The Social Significance of Age
“How old are you? is is one of the most frequeitly asked questions in the United States. Beyond medicating how old or young a person is. age is socially significant because it defines what is appropriate for or expected of people at various stages. ur example. child development specialists have identified stages of
cognitive development based on children’s ages: [W)e do not expect our preschool children. much less our infants, to have adult like memories or to be completely logical. We are seldom surprised when a 4-year-old is misled by appearances; we express little dismay when our 2’Il year old calls a duck a chicken …. But we would be surpnsed if our 7-year-olds continuer’ tc ~ll;••K segmented routes were shorter than other identical routes or if they continued to insist on calling all reasonably shaggy looking pigs “doggy.” We expect some intellectual (or cognitive) differences oetw-en oreschoolers and older children. (Lefrancois, 1996: 196)At the other end of the age continuum. a 75-year-old grandmother who travels through her neighborhood on in-line skates will probably raise eyebrows and perhaps garner media coverage about her actions because she is defying norms regarding age-appropriate behavior. When people say “Act your age.” they are referring to chronological age-a person’s age based on date of birth (A tchley and Barusch, 2004). However. most of us actually estimate a person’s age on the basis of functional age-observable individual attributes such as physical appearance, mobility, strength, coordination, and mental capacity that are used to assign people to age categories (Atchley and Barusch, 2004). Because we typically do not have access to other people’s birth certificates to learn their chronological age. visible characteristics-such as youthful appearance or gray hair and wrinkled skin-may become our criteria for determining whether someone is “young” or “ald.” According 10 the historian Lois W Banner (J 993: 15), “Appearance. more than any other factor. has occasioned the objectification of aging. We define someone as old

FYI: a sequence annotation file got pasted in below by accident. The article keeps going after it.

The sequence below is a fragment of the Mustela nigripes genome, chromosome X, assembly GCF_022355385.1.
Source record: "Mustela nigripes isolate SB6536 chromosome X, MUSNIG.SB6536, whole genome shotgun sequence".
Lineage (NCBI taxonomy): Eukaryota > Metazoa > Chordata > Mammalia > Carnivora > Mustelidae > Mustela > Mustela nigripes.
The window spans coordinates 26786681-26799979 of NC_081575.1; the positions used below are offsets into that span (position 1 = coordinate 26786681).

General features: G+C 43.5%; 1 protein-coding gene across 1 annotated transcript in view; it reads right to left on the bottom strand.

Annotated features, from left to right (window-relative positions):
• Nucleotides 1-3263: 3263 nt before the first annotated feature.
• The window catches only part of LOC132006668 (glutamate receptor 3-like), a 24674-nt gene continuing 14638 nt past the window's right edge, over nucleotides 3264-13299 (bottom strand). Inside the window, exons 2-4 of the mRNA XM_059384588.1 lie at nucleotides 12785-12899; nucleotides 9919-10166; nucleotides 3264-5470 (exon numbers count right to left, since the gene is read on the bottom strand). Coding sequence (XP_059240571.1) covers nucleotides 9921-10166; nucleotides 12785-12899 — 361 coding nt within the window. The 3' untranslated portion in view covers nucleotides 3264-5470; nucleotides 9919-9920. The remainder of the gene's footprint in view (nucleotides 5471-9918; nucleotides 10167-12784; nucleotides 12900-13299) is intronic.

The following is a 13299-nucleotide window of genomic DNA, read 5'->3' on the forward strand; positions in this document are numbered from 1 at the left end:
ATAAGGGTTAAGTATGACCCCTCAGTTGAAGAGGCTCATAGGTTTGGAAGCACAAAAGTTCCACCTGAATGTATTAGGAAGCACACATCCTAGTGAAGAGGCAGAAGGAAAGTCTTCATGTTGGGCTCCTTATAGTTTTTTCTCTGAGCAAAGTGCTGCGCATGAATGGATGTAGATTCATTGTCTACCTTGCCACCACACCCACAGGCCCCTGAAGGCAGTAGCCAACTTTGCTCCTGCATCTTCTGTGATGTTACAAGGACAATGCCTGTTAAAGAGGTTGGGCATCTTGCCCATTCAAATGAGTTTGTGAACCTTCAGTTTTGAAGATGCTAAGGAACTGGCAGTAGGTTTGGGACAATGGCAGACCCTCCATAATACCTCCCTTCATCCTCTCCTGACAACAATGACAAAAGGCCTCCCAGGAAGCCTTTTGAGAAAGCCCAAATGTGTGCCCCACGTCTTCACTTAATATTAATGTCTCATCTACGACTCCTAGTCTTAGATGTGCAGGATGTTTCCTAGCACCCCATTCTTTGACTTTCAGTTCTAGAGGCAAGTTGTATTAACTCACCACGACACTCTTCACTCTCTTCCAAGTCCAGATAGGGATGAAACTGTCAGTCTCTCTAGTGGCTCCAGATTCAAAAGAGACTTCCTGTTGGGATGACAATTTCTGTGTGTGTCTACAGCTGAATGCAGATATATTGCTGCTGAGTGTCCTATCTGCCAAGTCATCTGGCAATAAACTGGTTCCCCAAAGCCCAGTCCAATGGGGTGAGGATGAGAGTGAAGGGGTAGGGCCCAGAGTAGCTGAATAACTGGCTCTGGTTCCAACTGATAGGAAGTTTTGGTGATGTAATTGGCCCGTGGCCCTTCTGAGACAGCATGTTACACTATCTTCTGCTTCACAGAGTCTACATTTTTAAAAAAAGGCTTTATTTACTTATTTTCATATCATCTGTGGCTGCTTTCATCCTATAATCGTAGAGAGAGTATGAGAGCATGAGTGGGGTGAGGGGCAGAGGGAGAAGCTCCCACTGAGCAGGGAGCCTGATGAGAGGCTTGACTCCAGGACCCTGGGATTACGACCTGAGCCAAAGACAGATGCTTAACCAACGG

because he or she looks old:’ In fact. feminist scholars believe that functional age is so subjective that it is evaluated differently ‘ women and men-as men age. they are believed to become more distinguished or powerful. whereas when women grow older, they are thought to be “over-the-hill” or grandmotherly (Banner, 1993).